Comparing Walt Disney World and Disneyland Attractions
A Disney Parks Reviewby Walter Haight, PassPorter Guest Contributor
Last modified 08-31-2016
It probably comes as no surprise that many favorite Disney attractions are shared by California’s Disneyland and Florida’s Walt Disney World.
What may be surprising are the differences between the Disneyland and Walt Disney World versions. There are also attractions with different names and themes, but with very similar design and technology. Today we look at duplicate attractions; in a future article we will look at similar attractions with different themes.
Space Mountain rises behind the trees.
Big Thunder Mountain Railroad: While both feature the same number of climbs & drops, the two attractions operate on different tracks with different landscapes. Both are based on natural attractions in Utah: Disneyland’s version is based on Bryce Canyon, while Walt Disney World’s reflects Monument Valley. The Walt Disney World version has a better queue; it’s covered & features fun and interactive mining props. The actual ride is better at Disneyland for three reasons: 1) New mine blast effects on the last hill climb 2) views of Star Wars Land construction at various points and of course 3) that irrepressible billy goat chawin’ on a stick of dynamite.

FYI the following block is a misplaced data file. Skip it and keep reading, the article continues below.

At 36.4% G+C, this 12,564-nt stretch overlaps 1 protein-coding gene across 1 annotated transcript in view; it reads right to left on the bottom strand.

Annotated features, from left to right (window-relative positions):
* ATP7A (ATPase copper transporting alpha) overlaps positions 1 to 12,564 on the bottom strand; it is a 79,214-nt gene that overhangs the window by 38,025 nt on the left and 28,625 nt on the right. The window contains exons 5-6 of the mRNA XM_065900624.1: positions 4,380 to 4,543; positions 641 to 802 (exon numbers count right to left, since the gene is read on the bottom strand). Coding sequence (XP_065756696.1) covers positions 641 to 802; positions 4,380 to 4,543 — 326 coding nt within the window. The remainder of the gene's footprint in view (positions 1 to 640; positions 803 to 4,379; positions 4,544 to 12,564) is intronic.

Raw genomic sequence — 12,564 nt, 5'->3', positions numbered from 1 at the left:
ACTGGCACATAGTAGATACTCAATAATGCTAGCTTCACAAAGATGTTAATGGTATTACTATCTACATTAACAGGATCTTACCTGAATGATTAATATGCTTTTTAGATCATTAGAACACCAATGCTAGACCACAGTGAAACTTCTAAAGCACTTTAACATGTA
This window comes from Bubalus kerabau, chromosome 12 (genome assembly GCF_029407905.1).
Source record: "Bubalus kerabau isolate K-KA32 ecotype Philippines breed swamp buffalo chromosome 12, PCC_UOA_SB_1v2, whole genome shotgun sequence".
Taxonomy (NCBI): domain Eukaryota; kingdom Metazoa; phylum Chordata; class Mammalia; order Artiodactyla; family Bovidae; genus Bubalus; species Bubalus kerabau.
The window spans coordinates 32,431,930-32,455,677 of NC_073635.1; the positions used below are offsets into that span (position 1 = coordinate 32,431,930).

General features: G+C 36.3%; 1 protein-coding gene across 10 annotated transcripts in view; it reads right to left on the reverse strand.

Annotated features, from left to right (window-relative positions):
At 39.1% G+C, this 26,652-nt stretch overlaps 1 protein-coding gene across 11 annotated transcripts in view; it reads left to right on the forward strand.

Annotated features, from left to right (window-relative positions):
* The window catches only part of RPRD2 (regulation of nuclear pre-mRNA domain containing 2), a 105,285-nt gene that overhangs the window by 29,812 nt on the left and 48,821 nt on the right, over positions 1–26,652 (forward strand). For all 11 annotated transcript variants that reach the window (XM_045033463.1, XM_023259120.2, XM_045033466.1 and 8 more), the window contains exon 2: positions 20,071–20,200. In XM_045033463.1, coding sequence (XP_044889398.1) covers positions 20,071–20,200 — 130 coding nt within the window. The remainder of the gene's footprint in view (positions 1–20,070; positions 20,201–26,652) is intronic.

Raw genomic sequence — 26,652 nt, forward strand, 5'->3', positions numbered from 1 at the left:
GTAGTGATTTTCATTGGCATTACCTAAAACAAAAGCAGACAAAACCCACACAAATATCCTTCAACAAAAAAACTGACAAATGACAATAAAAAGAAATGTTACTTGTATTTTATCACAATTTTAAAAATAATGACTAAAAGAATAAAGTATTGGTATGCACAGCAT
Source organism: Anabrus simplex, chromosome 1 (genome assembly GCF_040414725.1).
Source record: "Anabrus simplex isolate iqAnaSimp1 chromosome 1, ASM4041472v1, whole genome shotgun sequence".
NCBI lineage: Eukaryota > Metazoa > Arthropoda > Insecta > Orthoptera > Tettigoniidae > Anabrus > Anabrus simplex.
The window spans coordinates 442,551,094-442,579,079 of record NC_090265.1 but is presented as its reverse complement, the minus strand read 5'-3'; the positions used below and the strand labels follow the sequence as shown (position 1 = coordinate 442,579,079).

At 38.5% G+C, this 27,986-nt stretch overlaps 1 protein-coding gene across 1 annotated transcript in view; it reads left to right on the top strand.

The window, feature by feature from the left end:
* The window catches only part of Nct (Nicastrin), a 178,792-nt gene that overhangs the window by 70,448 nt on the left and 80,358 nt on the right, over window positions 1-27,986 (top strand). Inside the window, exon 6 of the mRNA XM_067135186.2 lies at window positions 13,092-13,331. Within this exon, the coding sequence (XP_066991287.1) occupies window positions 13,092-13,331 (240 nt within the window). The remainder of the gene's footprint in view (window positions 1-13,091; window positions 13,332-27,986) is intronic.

The Haunted Mansion: The buildings housing the attraction are themed differently based on the Lands in which they’re located. Disneyland’s mansion, in New Orleans Square, is a southern antebellum home. Walt Disney World’s, in Liberty Square, is an abandoned home in New York’s Hudson River Valley. The attractions themselves are indistinguishable for eight months of the year. However, From September through December, Disneyland’s version transforms into the wonderful “Haunted Mansion Holiday” featuring Jack Skellington & crew from “The Nightmare Before Christmas”. For whatever reason, Walt Disney World has not implemented this. Though their version does have a better queue, with fun cartoon gravestones and spooky interactive props.
it’s a small world: While Disneyland’s queue & boarding area are completely outdoors, Walt Disney World’s is partially enclosed, which is likely best given the less hospitable Florida Climate. Disneyland recently added characters to their version of the ride: Cinderella in France, Lilo & Stitch in Hawaii, etc. They’re discreetly placed with the dolls and it can be fun for kids to try to spot them. The larger difference is that once again Disneyland offers a holiday enhancement, “Small World Holiday”, while Walt Disney World does not. There are extensive decorations on both the inside and outside of the attraction, along with a different (and slightly less addictive) soundtrack. Disneyland’s holiday version runs well into January, perfect for those who just gotta have one last shot of Christmas Cheer!